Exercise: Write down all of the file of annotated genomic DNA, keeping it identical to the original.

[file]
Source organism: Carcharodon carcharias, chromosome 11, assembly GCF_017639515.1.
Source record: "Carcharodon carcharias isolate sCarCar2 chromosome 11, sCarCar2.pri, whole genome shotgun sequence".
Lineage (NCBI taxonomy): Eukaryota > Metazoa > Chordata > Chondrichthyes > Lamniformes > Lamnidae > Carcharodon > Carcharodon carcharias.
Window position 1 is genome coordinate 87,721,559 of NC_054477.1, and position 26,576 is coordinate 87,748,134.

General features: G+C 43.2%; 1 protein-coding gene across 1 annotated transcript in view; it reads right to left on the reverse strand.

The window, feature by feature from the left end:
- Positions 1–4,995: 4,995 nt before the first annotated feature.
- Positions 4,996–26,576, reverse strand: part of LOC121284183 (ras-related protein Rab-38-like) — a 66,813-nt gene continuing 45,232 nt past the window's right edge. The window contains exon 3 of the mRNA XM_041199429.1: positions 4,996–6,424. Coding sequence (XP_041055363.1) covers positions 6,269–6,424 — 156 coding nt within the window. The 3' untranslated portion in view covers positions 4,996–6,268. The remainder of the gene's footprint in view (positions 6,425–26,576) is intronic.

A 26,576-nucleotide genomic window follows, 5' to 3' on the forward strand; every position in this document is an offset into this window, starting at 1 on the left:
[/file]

Source organism: Carcharodon carcharias, chromosome 11, assembly GCF_017639515.1.
Source record: "Carcharodon carcharias isolate sCarCar2 chromosome 11, sCarCar2.pri, whole genome shotgun sequence".
Lineage (NCBI taxonomy): Eukaryota > Metazoa > Chordata > Chondrichthyes > Lamniformes > Lamnidae > Carcharodon > Carcharodon carcharias.
Window position 1 is genome coordinate 87,721,559 of NC_054477.1, and position 26,576 is coordinate 87,748,134.

General features: G+C 43.2%; 1 protein-coding gene across 1 annotated transcript in view; it reads right to left on the reverse strand.

The window, feature by feature from the left end:
- Positions 1–4,995: 4,995 nt before the first annotated feature.
- Positions 4,996–26,576, reverse strand: part of LOC121284183 (ras-related protein Rab-38-like) — a 66,813-nt gene continuing 45,232 nt past the window's right edge. The window contains exon 3 of the mRNA XM_041199429.1: positions 4,996–6,424. Coding sequence (XP_041055363.1) covers positions 6,269–6,424 — 156 coding nt within the window. The 3' untranslated portion in view covers positions 4,996–6,268. The remainder of the gene's footprint in view (positions 6,425–26,576) is intronic.

A 26,576-nucleotide genomic window follows, 5' to 3' on the forward strand; every position in this document is an offset into this window, starting at 1 on the left: